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Reports of 90% compliance with the OPEC deal among major cartel producers have resulted in the sort of response one would normally expect from President Trump. ‘Fantastic’, ‘amazing’ and ‘a record’ have all been used to describe the compliance seen among major producers. This, and an oil price that has recovered strongly since the lows of 2016, is enough to encourage further optimism among major oil firms.
The US energy sector ETF, the Energy Select SPDR Fund (XLE), has already risen 46% since the lows of 2016, but so far in 2017 it is one of the worst-performing sectors. Nonetheless, the trend is still up, while on a fundamental basis the balance of demand vs supply looks a lot more healthy now than a year ago. Ruthless cost-cutting at the oil majors was a theme of 2016, and this meant their break-even price for crude is now much lower as well. It is important to remember the ETF halved in value from the 2014 peak to the 2016, so there is still plenty of ground that can be made up.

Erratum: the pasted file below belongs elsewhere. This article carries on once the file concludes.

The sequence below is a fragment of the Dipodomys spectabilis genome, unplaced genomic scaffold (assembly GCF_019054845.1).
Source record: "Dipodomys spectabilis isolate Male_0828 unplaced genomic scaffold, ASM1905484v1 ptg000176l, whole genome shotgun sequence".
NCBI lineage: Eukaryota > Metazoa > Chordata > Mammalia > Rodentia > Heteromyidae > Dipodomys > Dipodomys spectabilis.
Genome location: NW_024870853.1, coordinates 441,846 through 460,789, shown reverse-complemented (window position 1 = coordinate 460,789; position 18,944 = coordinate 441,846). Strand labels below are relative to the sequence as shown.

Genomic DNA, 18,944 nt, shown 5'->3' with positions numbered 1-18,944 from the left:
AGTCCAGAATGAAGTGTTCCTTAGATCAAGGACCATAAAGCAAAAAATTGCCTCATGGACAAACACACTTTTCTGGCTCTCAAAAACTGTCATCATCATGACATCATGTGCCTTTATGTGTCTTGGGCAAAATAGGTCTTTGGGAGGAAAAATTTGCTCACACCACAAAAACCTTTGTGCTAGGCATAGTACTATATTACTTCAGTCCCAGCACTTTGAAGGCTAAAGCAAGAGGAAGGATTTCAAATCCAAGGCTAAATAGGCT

Year-to-date, the ETF has seen inflows of over $500 million, as investors pile back in following the price drop. This stands in contrast to broader ETFs such as the S&P 500 SPDR ETF (SPY), which has seen outflows of over $7 billion. This indicates that investors continue to shift funds into sectors that have endured pullbacks within the context of an existing uptrend.
The price bounced higher last week without touching the 200-day simple moving average (SMA), 7010. Momentum indicators have moved out of oversold levels, with the daily relative strength index just below the 50 mid-point. The stochastic momentum index has moved higher, and it is possible we will see a situation similar to August, September and early November, where substantial rallies took place. A first target would be the 50-day SMA at 7492, and then beyond this the December peak at 7850.